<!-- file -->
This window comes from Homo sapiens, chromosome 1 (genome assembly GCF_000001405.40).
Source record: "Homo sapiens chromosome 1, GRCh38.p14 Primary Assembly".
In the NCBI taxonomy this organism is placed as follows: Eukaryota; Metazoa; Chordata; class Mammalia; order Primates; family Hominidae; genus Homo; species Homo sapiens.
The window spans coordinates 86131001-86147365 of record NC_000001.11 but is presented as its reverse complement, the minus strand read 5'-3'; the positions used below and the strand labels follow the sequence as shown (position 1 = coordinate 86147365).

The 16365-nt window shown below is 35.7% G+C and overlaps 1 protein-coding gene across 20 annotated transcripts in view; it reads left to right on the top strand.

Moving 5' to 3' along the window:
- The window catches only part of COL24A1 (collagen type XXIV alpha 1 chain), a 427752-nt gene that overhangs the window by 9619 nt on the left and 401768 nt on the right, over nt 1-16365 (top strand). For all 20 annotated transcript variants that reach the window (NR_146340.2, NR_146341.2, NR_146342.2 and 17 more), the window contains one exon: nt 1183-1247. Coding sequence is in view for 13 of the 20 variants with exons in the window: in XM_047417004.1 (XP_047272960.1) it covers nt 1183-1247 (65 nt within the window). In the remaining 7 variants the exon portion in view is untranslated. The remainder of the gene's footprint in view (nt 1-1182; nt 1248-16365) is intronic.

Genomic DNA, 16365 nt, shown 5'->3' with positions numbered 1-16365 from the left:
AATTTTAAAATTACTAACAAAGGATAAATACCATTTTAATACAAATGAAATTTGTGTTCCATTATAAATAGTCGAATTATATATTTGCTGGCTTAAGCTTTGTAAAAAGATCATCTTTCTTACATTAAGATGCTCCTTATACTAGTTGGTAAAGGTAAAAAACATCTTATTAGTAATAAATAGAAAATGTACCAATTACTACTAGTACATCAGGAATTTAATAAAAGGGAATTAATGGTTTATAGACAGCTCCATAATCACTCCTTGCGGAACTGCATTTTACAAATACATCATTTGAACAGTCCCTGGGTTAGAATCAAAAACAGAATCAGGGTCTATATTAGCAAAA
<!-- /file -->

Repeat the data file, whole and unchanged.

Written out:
This window comes from Homo sapiens, chromosome 1 (genome assembly GCF_000001405.40).
Source record: "Homo sapiens chromosome 1, GRCh38.p14 Primary Assembly".
In the NCBI taxonomy this organism is placed as follows: Eukaryota; Metazoa; Chordata; class Mammalia; order Primates; family Hominidae; genus Homo; species Homo sapiens.
The window spans coordinates 86131001-86147365 of record NC_000001.11 but is presented as its reverse complement, the minus strand read 5'-3'; the positions used below and the strand labels follow the sequence as shown (position 1 = coordinate 86147365).

The 16365-nt window shown below is 35.7% G+C and overlaps 1 protein-coding gene across 20 annotated transcripts in view; it reads left to right on the top strand.

Moving 5' to 3' along the window:
- The window catches only part of COL24A1 (collagen type XXIV alpha 1 chain), a 427752-nt gene that overhangs the window by 9619 nt on the left and 401768 nt on the right, over nt 1-16365 (top strand). For all 20 annotated transcript variants that reach the window (NR_146340.2, NR_146341.2, NR_146342.2 and 17 more), the window contains one exon: nt 1183-1247. Coding sequence is in view for 13 of the 20 variants with exons in the window: in XM_047417004.1 (XP_047272960.1) it covers nt 1183-1247 (65 nt within the window). In the remaining 7 variants the exon portion in view is untranslated. The remainder of the gene's footprint in view (nt 1-1182; nt 1248-16365) is intronic.

Genomic DNA, 16365 nt, shown 5'->3' with positions numbered 1-16365 from the left:
AATTTTAAAATTACTAACAAAGGATAAATACCATTTTAATACAAATGAAATTTGTGTTCCATTATAAATAGTCGAATTATATATTTGCTGGCTTAAGCTTTGTAAAAAGATCATCTTTCTTACATTAAGATGCTCCTTATACTAGTTGGTAAAGGTAAAAAACATCTTATTAGTAATAAATAGAAAATGTACCAATTACTACTAGTACATCAGGAATTTAATAAAAGGGAATTAATGGTTTATAGACAGCTCCATAATCACTCCTTGCGGAACTGCATTTTACAAATACATCATTTGAACAGTCCCTGGGTTAGAATCAAAAACAGAATCAGGGTCTATATTAGCAAAA